Crash landing: Global air transport hit hard by virus

The International Air Transport Association (IATA) has estimated global airlines will lose $314 billion in 2020 revenues. (Reuters)
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Updated 29 May 2020

Crash landing: Global air transport hit hard by virus

  • The pandemic has led to the collapse of South Africa’s Comair and South African Airways (SAA)

PARIS: The coronavirus has battered the air transport sector by grounding planes, resulting in layoffs, bankruptcies and rescue plans.

The International Air Transport Association (IATA) has estimated global airlines will lose $314 billion in 2020 revenues. That’s a 55 percent dive compared to 2019, and air traffic will not bounce back until 2023, the IATA says.

Latin America’s largest airline LATAM, with over 42,000 employees, became the latest carrier to file for bankruptcy on May 26 in the US, under Chapter 11 protection, allowing it to restructure without pressure from creditors, just two weeks after Colombia’s Avianca, with 20,000 staff, did the same.

Cash-strapped giant Virgin Australia also collapsed on April 21, going into administration.

The airline had appealed for a Aus$1.4 billion ($930 million) loan, but the government refused.

The pandemic has also led to the collapse of South Africa’s Comair and South African Airways (SAA), the UK’s Flybe and four subsidiaries of Norwegian Air Shuttle in Sweden and Denmark.

Air Canada plans to lay off at least 19,000 employees. British Airways will shed 30 percent of its workforce, US Delta Air Lines will carry out 10,000 redundancies, while Scandinavia’s SAS will lay off 5,000 jobs.

The damage to the air sector extends beyond the airlines. US plane manufacturer Boeing has announced 16,000 layoffs. In the engine sector, US manufacturer General Electric and the UK’s Rolls-Royce have also slashed 12,600 and 9,000 jobs respectively.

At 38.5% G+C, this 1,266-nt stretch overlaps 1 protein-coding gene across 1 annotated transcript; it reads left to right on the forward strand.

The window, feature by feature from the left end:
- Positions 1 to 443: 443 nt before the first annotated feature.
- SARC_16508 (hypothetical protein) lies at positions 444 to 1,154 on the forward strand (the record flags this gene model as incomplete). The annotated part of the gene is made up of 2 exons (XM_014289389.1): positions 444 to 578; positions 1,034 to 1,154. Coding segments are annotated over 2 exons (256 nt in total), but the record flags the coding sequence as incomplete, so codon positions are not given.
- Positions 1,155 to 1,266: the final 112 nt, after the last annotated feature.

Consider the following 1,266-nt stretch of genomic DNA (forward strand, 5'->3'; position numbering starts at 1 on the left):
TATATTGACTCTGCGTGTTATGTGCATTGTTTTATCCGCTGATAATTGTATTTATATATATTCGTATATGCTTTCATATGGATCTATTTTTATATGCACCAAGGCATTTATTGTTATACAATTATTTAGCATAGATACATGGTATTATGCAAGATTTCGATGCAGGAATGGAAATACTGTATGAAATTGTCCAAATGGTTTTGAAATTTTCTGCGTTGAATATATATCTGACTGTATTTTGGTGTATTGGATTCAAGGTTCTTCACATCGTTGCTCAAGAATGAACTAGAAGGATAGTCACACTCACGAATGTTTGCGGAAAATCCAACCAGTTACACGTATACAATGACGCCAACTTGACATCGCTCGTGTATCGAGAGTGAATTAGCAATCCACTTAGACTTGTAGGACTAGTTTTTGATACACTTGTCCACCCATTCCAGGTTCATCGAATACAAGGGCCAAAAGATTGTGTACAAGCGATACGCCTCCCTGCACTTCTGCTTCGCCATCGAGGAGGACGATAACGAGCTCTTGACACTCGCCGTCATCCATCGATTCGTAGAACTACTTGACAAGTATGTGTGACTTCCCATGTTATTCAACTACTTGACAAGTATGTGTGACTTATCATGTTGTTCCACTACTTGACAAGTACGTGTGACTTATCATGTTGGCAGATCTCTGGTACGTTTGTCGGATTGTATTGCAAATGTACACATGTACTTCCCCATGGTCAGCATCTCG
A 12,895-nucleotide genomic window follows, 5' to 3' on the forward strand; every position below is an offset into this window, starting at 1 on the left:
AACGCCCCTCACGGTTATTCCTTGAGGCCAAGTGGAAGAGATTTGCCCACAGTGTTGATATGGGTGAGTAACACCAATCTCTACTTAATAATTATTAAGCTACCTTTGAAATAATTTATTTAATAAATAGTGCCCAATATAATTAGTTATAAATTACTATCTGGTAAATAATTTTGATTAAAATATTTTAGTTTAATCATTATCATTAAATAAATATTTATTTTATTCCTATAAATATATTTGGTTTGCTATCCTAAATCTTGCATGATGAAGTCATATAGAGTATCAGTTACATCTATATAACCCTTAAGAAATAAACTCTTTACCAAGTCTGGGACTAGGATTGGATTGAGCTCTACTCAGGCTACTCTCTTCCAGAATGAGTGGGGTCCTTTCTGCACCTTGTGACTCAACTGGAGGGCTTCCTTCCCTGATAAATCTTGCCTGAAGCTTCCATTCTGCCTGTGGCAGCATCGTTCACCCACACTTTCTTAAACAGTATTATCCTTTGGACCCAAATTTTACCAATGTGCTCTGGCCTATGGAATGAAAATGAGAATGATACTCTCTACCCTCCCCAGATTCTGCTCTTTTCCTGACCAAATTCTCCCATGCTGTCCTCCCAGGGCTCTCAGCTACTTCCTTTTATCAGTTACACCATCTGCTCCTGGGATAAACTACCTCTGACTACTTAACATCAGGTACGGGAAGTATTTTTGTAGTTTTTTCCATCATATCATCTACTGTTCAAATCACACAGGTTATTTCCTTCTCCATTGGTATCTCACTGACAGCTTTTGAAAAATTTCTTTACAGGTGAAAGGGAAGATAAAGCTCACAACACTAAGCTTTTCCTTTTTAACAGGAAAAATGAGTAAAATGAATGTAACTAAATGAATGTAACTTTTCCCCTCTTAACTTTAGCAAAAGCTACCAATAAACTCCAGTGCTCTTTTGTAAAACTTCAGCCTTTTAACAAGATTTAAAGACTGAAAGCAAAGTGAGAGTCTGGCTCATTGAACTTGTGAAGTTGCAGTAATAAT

German airline group Lufthansa, meanwhile, announced on May 25 it had struck a $9.9 billion rescue deal with the government, under which Berlin would become its main shareholder.

But two days later the airline group wavered, saying its supervisory board was currently “unable to approve” the deal over fears of over-harsh conditions from EU competition watchdogs.

Also in Germany, charter firm Condor, a subsidiary of bankrupt travel agency Thomas Cook, secured €550 million in loans, underwritten by the state.

France and the Netherlands have rushed to the rescue of Air France-KLM with a plan of between nine and €11 billion.

Most of the big American air companies have asked for support from a massive $2.2 trillion US stimulus package intended to help impacted industries, of which $50 billion is earmarked for the civil aviation sector.

Italy has decided to nationalize Alitalia.

Switzerland has guaranteed €1.2 billion in loans to Swiss and Edelweiss, two subsidiaries of Lufthansa.

New Zealand has loaned some NZ$900 million ($551 million) to Air New Zealand.

Dubai and Turkey have also announced that they will come to the aid of Emirates and Turkish Airlines, but have not yet provided figures.


Conflict-hit Libya to restart oil operations but with low output

Updated 10 July 2020

Conflict-hit Libya to restart oil operations but with low output

  • There is significant damage to the reservoirs and infrastructure
  • A first cargo of 650,000 barrels will be shipped by the Kriti Bastion Aframax tanker

TUNIS: Libya’s National Oil Corporation (NOC) lifted force majeure on all oil exports on Friday as a first tanker loaded at Es Sider after a half-year blockade by eastern forces, but said technical problems caused by the shutdown would keep output low.
“The increase in production will take a long time due to the significant damage to reservoirs and infrastructure caused by the illegal blockade imposed on January 17,” NOC said in a statement.
A first cargo of 650,000 barrels will be shipped by the Kriti Bastion Aframax tanker, chartered by Vitol, which two sources at Es Sider port said had docked and started loading on Friday morning.
The blockade, which was imposed by forces in eastern Libya loyal to Khalifa Haftar’s Libyan National Army (LNA), has cost the country $6.5 billion in lost export revenue, NOC said.
“Our infrastructure has suffered lasting damage, and our focus now must be on maintenance and securing a budget for the work to be done,” NOC chairman Mustafa Sanalla said in the statement.
Control over Libya’s oil infrastructure, the richest prize for competing forces in the country, and access to revenues, has become an ever-more significant factor in the civil war.
The internationally recognized Government of National Accord, supported by Turkey, has recently pushed back the LNA, backed by the United Arab Emirates, Russia and Egypt, from the environs of Tripoli and pushed toward Sirte, near the main oil terminals.

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